Lowndes man gets three years for West Point robbery

Staff Writer

"I'm an addict" a 25-year-old Lowndes County man tells a judge after pleading guilty and apologizing for his behavior in the Dec. 21, 2015 robbery of the Fast Break convenience store in West Point.
Special Judge Mark Duncan, of Neshoba County, sentenced Charles Younger to eight years in prison with five suspended and three to serve during a hearing Tuesday in Clay County Circuit Court.

He'll be given credit for the time he's served since he's been in jail in December.

With two dozen family and friends listening quietly, Younger, his attorney, Rod Ray of Columbus, and Duncan reviewed a tale of drugs leading to "the worst decision of his life."

"I've watched this young man grow up," Ray told the judge, noting Younger was "Mr. Heritage Academy" as a senior in high school.

At the time of the robbery, he was "in the spiral going downhill doing drugs," Ray said.
"People he owed money to threatened him and his family.

Instead of going to the family who would have done anything in the world for him, he decided to rob the Fast Break," Ray told the judge.

Younger walked into the market at about 11:44 p.m. wearing a ski mask and camouflage clothes with his hand in a sack pointed to look like a gun, demanded money from clerk Crystal Magee, and fled with "a large sum of cash.

When asked if the facts were correct, Younger simply replied, "Yes sir," to the judge.

Two days after the robbery, Younger went to Ray and confessed.

The attorney brought him to West Point police and Younger told "every little detail," Ray continued, noting Younger has since assisted law enforcement in other cases.
Without his confession, police might never have solved the case.

"I want to personally apologize to my family, my friends, the victim...," Younger said in an allocution, his voice ringing through the quiet, wood-paneled courtroom.

"I am guilty. I know what I did was dead wrong. I would like to take the next step and get on with my life."
According to court records and his own testimony, Younger started drinking when he was 16 and doing cocaine and marijuana when he was 20. He drank and did cocaine weekly and smoked marijuana daily, according to his pre-sentence report.

When asked by the judge about his drug use, Younger stressed "two or three years" were the worst.

That abuse led to arrests for DUI and possession of marijuana in Starkville and possession of marijuana in Lowndes County.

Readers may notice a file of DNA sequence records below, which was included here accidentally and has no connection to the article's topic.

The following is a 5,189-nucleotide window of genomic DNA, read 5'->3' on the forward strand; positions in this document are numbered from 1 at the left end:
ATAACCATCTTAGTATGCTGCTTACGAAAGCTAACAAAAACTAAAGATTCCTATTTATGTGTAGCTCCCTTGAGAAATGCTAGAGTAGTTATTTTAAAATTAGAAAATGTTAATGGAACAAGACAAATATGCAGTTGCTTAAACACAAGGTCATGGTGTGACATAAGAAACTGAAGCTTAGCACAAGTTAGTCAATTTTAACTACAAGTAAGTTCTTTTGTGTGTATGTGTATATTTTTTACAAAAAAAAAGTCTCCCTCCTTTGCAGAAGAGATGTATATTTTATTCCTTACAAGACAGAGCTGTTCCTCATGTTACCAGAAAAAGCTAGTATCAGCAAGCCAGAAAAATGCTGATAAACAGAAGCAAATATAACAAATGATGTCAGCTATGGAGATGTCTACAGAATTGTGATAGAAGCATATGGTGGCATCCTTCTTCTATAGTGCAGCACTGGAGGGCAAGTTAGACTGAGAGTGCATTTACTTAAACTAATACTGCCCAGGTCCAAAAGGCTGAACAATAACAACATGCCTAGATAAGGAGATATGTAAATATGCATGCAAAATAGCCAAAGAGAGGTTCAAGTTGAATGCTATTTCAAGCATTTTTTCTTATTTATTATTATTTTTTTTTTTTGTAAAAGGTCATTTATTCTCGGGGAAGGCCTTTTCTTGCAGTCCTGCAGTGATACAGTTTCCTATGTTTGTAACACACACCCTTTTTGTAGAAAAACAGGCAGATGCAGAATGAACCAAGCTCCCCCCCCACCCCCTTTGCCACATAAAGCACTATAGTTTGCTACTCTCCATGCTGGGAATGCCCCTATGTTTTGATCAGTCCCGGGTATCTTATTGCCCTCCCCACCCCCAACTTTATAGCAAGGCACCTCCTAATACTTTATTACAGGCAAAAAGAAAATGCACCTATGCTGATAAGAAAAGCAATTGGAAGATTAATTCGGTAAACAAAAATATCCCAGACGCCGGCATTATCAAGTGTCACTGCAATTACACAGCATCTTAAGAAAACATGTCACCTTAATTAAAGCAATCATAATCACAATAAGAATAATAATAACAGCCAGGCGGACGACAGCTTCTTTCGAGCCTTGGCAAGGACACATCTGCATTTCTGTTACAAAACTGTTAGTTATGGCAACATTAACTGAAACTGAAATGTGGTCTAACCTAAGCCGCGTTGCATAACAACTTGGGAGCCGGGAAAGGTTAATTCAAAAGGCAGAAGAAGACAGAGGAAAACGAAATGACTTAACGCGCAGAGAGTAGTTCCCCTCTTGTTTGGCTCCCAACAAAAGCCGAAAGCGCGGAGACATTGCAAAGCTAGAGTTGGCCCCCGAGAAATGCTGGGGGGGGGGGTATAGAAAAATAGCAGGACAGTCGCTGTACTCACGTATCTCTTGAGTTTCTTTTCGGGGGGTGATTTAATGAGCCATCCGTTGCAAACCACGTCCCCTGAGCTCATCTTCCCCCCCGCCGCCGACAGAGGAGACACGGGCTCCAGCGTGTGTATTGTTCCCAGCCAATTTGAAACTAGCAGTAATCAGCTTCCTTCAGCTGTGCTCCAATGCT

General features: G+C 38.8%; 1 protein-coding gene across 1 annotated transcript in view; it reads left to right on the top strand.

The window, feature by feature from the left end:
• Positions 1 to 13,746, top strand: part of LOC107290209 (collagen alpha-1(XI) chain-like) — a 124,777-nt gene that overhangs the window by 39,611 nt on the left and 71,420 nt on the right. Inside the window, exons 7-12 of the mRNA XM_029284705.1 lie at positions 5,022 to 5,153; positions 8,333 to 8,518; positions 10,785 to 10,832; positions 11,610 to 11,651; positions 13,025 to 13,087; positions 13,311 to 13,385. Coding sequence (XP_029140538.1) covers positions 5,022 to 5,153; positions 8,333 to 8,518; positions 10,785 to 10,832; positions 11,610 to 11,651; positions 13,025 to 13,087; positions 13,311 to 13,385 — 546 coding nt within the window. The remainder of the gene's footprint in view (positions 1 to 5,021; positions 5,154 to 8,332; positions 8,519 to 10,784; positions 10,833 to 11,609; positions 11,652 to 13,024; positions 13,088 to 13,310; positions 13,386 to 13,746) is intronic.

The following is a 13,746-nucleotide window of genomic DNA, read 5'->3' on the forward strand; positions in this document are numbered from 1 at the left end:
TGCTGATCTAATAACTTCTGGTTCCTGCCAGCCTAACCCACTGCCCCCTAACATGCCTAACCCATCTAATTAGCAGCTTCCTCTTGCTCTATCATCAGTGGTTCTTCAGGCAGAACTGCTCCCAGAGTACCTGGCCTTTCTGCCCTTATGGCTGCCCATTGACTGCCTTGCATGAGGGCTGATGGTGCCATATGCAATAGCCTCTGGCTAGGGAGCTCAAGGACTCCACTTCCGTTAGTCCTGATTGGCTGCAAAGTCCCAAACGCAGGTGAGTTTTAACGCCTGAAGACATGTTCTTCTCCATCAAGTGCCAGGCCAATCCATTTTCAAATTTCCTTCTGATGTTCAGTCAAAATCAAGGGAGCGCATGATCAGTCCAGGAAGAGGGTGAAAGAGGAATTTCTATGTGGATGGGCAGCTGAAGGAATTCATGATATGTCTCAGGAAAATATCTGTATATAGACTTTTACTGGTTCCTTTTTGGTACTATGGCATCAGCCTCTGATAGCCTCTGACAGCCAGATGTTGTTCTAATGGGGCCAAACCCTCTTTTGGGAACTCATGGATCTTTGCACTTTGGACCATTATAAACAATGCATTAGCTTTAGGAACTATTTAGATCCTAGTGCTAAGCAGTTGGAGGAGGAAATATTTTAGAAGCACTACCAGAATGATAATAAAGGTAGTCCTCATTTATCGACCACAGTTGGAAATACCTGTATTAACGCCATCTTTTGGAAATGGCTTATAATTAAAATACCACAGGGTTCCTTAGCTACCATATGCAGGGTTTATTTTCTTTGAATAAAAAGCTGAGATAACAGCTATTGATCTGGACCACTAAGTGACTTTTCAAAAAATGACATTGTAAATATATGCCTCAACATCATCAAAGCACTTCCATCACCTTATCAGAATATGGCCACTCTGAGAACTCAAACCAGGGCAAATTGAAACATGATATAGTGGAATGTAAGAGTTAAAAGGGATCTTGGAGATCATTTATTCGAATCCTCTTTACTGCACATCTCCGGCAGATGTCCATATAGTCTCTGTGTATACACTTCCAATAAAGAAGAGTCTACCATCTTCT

He did 90 days of drug rehab at two different centers.

Last December, Younger and his family, still worried about his addiction, decided jail was the answer.

His family made a decision he would wait on his day in court in jail.

He knows he has to be punished and he is accepting that responsibility," Ray told Duncan.
Younger has been on the inmate work program while in jail awaiting his plea hearing.

When asked by the judge if the rehab had worked, Younger replied firmly, "They were both successful, but your honor, I am an addict."

Younger entered an "open plea" without a recommendation from prosecutors, Assistant District Attorney Marc Amos told the judge.

Younger faced up to 15 years in prison and a $10,000 fine.
Duncan was appointed to handle the case after the three 16th District Circuit judges recused themselves to avoid any appearance of conflict because Younger's father is state Sen. Chuck Younger.

In closing comments, Duncan noted he could easily take "the situation lightly" because he "probably would never see any of these people again.

Instead, he said, it made it even more important that he find what "I consider to be a fair and just outcome."

"You are quite fortunate to have such a strong support group. I suspect they will be there for you the whole time. Not many people have that," Duncan said, nodding toward the family and friends, just before handing down his sentence.
After Younger completes the remainder of the three-year term, he will spend five years on supervised probation